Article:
‘Young black journalists call me a pioneer, they are all my children’

‘Young black journalists call me a pioneer, they are all my children’

 

Barbara Blake Hannah’s big ­interviews and showbiz friends are as impressive as her incredible career in journalism.

Harold Wilson, Fidel Castro, Saddam Hussein, Michael Caine and Sammy Davis Jr are among the global names to get one of her famous grillings.

Barbara moved in exalted circles – she was friends with Lord Lichfield, partied with Vanessa Redgrave, and worked with This Is Your Life presenter Eamonn Andrews.

Now 79, she is hailed for her pioneering influence on the UK media, blazing a trail for the likes of Trevor McDonald and Moira Stuart to follow.

At 27, in 1968, she became the UK’s first black TV news journalist.

She was a reporter for daily evening show Today With Eamonn Andrews on Thames TV and says he was “really, really lovely”.

Barbara adds: “People who were children at the time still tell me that their parents would tell them to come in and watch me.”

But her stay at Thames TV was infamously cut short after just nine months by the racist reaction she received.

“Looking back on it now, I don’t think there were that many people objecting, but the few were a good excuse for a producer not to continue my contract. If anyone was racist, it was probably them.”

Months later, when she was working for local news programme ATV, racism became an issue again.

Barbara, who now lives back in Jamaica where she was born, recalls: “I went back to the studio one night in Birmingham.

“Everything was closed down. Most of the staff had gone home. They told me they’d had a live interview with Enoch Powell but that it wouldn’t have happened unless I wasn’t there.

“I had to stay at the YWCA in those days as no hotel would give me a room.”

On her position as a role model, she says: “I’ve had so many young black journalists, especially women, get in touch with me over the years saying, ‘We’ve read about you, we heard your history and you inspire us, you’re a pioneer.’

“They are all my children. I am just so thrilled to meet them now.”

A devout Rastafarian, she gives the credit for the esteem in which she is now held by the British media to her spiritual leader Jah. Barbara, who went on to work on the BBC documentary series Man Alive, has given her name to a new British Journalism Award backed by media bible Press Gazette.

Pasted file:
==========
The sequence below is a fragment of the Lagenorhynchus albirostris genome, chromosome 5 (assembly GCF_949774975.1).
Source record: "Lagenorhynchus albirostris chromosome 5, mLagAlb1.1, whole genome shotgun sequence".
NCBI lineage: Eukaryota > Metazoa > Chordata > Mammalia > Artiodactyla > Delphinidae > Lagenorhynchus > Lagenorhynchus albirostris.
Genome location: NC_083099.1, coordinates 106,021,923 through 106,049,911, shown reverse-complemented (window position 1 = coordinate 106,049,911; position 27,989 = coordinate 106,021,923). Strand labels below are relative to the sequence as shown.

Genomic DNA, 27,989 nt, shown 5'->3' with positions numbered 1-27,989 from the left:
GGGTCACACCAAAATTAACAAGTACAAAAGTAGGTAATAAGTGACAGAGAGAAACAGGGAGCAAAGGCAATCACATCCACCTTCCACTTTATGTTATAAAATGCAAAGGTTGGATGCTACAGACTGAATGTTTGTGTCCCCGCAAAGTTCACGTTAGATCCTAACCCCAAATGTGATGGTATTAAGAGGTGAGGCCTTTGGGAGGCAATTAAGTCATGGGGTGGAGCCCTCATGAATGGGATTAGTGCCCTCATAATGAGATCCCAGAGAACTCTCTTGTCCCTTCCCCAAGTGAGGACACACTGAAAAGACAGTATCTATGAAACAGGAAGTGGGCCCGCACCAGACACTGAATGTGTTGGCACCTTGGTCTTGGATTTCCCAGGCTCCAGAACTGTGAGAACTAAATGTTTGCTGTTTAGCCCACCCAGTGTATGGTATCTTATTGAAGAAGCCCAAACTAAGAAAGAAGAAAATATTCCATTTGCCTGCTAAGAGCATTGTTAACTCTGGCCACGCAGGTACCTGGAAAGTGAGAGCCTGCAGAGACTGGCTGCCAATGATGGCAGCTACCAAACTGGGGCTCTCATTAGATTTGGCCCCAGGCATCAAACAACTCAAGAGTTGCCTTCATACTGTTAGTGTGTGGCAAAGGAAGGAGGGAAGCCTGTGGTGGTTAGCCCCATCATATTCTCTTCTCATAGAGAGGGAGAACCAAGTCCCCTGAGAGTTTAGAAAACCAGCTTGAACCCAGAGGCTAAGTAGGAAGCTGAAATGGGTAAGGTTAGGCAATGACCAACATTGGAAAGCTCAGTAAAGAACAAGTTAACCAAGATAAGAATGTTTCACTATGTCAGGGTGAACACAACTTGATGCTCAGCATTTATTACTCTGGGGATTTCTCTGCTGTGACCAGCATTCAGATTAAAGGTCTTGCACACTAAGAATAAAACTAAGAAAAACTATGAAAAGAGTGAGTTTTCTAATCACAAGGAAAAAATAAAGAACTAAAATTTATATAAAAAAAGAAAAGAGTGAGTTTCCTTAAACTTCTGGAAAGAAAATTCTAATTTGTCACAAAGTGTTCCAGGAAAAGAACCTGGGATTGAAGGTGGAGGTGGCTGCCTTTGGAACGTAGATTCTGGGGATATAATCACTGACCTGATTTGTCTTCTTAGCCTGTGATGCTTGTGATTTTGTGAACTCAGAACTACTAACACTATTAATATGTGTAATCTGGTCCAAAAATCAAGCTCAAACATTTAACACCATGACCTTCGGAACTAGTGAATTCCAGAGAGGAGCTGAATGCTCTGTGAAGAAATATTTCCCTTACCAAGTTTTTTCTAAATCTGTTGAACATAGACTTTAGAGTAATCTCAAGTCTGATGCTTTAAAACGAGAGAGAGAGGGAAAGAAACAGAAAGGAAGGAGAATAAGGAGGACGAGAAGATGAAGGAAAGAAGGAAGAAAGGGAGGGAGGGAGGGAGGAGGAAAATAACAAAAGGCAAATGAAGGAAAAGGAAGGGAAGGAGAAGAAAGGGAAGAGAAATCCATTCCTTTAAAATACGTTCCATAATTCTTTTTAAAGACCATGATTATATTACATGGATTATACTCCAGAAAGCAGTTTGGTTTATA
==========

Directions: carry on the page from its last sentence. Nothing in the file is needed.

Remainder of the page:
Its aim is to inspire young journalists to break down barriers, as she did.

She believes George Floyd’s death in April was pivotal in changing the media landscape and says: “The protests afterwards with white people marching with black people in Trafalgar Square were so emotional.

“I remember being on a bus in Trafalgar Square as a journalist in 1965. I was on my way to the House of Commons from Fleet Street for a debate on racism.

“The anger I saw that day was horrendous. People saw me on the bus and hurled abuse at me.

“To see more white kids than black in Trafalgar Square decades later, holding signs and protesting over George Floyd’s death, brought tears of happiness to my eyes.

“This is the most important Black History Month we have ever had.”

Her mum Veronica and dad Eyrell “Evon” Blake divorced when Barbara was just four years old.

Evon co-founded the Jamaican Press Association in 1943 and the publication New Day 10 years later.

It was there that Barbara landed her first job in the industry, following her dad into the media.

Barbara would go on to work in PR for the Jamaican government before moving into UK print journalism.

She says of the switch: “I called up The Sunday Times and asked if I could do a story on Jamaican food for their foods of the world series. They agreed – and that was my way in.

“Then Cosmopolitan was a big thing. Germaine Greer was a good friend of mine and the women’s movement was just as important to me as the Black Power movement. So I wrote for Cosmopolitan.

“I wrote a couple articles for Queen magazine too. I’d gotten to know of them during my PR days for Jamaica.

“Patrick Lichfield was doing the photos for the magazine and we became great friends.”

Barbara’s meeting with Saddam Hussein is described in her book Growing Up: “Someone came over to our table and said, ‘Saddam wants you to come and sit on his platform.’ My interpreter refused to come with me so, in my full feminist mode, I refused to go without her.” Spanish-speaking Barbara impressed Fidel Castro with her direct interviewing style, but things didn’t go as well with British PM Harold Wilson.

She says: “I asked him a tough question about the Declaration of Independence and he was very annoyed at me over it. But he was just prime ministerial, you know?”

As for her future plans, evergreen Barbara remains ambitious.

She says: “I want to make a feature film based on Bob Marley, who was another of my friends.”

Are there still any big interviews that have so far escaped her?

“The American civil rights activist Angela Davis,” Barbara says.

“She is my heroine. I could never compare myself to her. But I’d have loved to have sat down with her.”

There’s still time, Barbara.

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